Goal the third: Amazon Quicksight

Amazon announced AWS Quicksight at re:Invent 2015 and then released it publicly more than a full year later. After having taking it for a “quick” spin, I’m very bullish on the future of Quicksight (a.k.a. "QS"). It’s pretty simple to get up and going. Maybe not quite as simple as Tableau Desktop, but not too far behind. I had to keep reminding myself that this was the first year of QS, and it’s not going to have feature parity with more mature tools like Tableau…yet. I have every confidence in AWS’s commitment to continued deployment of new features. I also hope they’re looking at more than feature parity. I want to see how the product tackles data visualization differently. Yes, there are some features that are essential, but I want to remain open to discovering new and better ways to complete tasks I do every day.

Accomplishing this third goal with my baseball data was much less time-consuming than my earlier goals. I really just needed to work with some data in QS. I ended up just uploading the full season csv to be loaded into QS. I had already loaded all of the daily files into my S3 bucket, but I could not get QS to successfully access the files. Unable to successfully access the files in S3 was the most frustrating part of the exercise. Nevertheless, here are a couple of screenshots from my analysis:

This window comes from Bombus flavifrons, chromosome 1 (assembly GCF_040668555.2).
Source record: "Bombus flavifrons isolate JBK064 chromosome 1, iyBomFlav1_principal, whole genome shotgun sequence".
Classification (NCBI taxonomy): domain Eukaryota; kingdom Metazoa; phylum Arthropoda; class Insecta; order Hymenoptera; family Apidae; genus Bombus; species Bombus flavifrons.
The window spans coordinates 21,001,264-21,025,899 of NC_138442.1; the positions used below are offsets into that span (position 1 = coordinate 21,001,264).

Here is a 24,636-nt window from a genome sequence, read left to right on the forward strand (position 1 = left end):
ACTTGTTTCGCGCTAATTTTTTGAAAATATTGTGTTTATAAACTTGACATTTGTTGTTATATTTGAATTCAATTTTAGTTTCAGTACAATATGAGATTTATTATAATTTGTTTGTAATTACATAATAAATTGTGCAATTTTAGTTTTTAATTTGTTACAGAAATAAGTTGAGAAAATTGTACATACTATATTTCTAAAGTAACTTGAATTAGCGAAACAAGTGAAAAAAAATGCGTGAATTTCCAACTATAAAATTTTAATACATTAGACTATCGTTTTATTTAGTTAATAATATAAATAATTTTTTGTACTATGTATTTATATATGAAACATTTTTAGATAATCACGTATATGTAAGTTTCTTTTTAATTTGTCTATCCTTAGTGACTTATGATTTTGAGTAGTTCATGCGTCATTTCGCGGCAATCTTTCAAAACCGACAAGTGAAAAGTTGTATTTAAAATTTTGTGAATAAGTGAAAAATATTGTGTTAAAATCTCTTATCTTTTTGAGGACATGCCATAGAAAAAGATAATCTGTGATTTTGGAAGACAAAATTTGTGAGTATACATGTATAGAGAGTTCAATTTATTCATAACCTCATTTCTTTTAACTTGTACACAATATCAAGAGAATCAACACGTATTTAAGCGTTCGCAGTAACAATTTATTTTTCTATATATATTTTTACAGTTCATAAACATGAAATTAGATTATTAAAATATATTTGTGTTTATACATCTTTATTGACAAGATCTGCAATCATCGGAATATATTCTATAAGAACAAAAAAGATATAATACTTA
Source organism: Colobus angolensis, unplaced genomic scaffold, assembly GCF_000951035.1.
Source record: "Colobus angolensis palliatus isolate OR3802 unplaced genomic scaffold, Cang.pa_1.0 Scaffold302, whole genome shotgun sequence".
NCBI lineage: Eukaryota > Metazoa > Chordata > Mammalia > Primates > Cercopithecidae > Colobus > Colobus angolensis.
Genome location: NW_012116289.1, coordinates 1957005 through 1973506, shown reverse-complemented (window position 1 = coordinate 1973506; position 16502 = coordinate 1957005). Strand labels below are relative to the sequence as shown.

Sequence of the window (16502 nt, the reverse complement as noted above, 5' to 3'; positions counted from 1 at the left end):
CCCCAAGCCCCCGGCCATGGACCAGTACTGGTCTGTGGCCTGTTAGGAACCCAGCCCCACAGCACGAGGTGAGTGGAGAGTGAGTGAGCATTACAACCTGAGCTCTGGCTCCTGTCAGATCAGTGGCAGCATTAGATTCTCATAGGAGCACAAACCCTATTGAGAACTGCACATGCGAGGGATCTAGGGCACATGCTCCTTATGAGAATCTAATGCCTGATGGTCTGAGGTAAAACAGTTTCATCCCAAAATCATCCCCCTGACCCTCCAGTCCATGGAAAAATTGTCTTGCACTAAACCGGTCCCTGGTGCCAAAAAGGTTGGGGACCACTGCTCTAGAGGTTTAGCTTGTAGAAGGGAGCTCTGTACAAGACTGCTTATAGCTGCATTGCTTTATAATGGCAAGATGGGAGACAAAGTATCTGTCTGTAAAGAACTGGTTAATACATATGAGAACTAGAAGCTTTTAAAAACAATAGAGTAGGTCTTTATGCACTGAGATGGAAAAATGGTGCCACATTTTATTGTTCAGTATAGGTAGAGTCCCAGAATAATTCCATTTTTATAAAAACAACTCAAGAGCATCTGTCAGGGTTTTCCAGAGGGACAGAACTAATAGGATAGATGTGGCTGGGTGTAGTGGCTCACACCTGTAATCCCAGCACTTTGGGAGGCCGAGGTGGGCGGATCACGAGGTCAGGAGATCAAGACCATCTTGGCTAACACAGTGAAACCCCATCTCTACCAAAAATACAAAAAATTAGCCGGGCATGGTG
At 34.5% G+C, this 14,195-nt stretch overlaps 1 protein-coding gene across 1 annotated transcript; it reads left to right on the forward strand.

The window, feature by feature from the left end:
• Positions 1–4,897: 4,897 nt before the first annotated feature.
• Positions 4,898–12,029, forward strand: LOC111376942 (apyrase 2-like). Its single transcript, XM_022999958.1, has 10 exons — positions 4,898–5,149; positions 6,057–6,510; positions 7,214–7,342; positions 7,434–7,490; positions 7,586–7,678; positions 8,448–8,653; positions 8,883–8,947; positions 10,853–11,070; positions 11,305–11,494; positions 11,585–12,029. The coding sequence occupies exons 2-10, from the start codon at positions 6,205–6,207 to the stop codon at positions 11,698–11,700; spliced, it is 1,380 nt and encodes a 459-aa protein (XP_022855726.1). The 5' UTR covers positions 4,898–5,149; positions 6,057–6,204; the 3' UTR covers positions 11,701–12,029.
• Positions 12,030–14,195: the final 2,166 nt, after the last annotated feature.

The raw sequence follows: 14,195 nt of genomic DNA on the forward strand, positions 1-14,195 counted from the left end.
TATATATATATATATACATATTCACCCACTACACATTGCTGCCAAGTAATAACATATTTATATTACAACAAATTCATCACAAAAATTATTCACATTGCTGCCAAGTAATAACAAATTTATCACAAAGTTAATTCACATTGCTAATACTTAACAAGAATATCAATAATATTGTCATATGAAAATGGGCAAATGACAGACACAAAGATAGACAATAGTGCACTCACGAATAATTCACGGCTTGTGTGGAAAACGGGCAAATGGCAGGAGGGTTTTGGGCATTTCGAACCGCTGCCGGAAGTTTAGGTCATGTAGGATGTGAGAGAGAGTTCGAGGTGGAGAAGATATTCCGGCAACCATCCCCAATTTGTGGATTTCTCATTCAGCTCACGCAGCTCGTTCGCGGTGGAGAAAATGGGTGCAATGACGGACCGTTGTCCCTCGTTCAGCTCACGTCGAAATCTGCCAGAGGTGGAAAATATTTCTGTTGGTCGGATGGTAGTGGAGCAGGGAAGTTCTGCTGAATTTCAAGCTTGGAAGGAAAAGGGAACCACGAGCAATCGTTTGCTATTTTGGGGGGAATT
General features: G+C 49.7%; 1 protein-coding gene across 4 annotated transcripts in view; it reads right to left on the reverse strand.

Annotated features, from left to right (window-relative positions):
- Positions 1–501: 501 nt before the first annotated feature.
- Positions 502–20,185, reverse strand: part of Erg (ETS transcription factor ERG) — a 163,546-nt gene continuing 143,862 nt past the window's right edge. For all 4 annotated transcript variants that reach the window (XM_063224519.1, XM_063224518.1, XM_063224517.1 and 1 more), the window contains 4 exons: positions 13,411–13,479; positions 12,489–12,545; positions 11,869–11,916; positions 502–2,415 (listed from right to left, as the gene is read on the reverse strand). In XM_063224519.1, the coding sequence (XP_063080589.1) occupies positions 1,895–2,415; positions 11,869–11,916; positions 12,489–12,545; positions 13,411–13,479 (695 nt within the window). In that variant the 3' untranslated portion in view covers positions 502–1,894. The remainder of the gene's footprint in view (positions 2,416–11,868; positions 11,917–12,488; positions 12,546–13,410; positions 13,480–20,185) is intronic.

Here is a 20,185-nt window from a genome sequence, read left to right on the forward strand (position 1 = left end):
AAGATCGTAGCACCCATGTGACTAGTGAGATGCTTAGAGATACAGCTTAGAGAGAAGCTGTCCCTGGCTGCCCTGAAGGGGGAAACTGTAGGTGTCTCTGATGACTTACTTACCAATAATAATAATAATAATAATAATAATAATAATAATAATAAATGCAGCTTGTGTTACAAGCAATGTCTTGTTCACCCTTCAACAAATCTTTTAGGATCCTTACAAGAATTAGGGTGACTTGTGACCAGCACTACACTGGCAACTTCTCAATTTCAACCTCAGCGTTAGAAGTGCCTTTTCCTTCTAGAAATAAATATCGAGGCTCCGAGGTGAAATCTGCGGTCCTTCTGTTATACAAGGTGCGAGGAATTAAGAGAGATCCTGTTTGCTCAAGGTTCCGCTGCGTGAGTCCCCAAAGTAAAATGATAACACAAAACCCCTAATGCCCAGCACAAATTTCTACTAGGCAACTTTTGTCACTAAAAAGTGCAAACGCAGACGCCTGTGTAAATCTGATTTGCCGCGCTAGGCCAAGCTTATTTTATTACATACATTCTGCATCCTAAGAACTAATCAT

Quicksight chart for average fastball spin rate

Quicksight chart for average fastball spin rate

 Quicksight chart showing average effective speeds, by day, for fastballs

Quicksight chart showing average effective speeds, by day, for fastballs

My favorite feature in Quicksight so far? In a standard column chart, I can zoom in and out with the slider (on the side or bottom as shown in the screenshots). I could easily use the filter “calipers” to expand or collapse the current view, or I could move the zoom level across the chart -- that is, move the filter so that still just 100 records are selected as I move across the population. I think this is incredibly useful when I have to deal with a high quantity of values in the chart. I can zoom in just on the top 100 or zoom into a section of the chart that looks a little hinky. The reason this is important to me is that I don’t have to set a new filter on the visualization itself — I'm just creating a window into a section of the chart that I can change on the fly. One small change I would make is to always show the label for the top row in the selection visible. Depending on the window zoom, you might see any one of several different names at the top. I think users should always see the top value in the window.

Result? GOAL COMPLETED

Other posts in this series: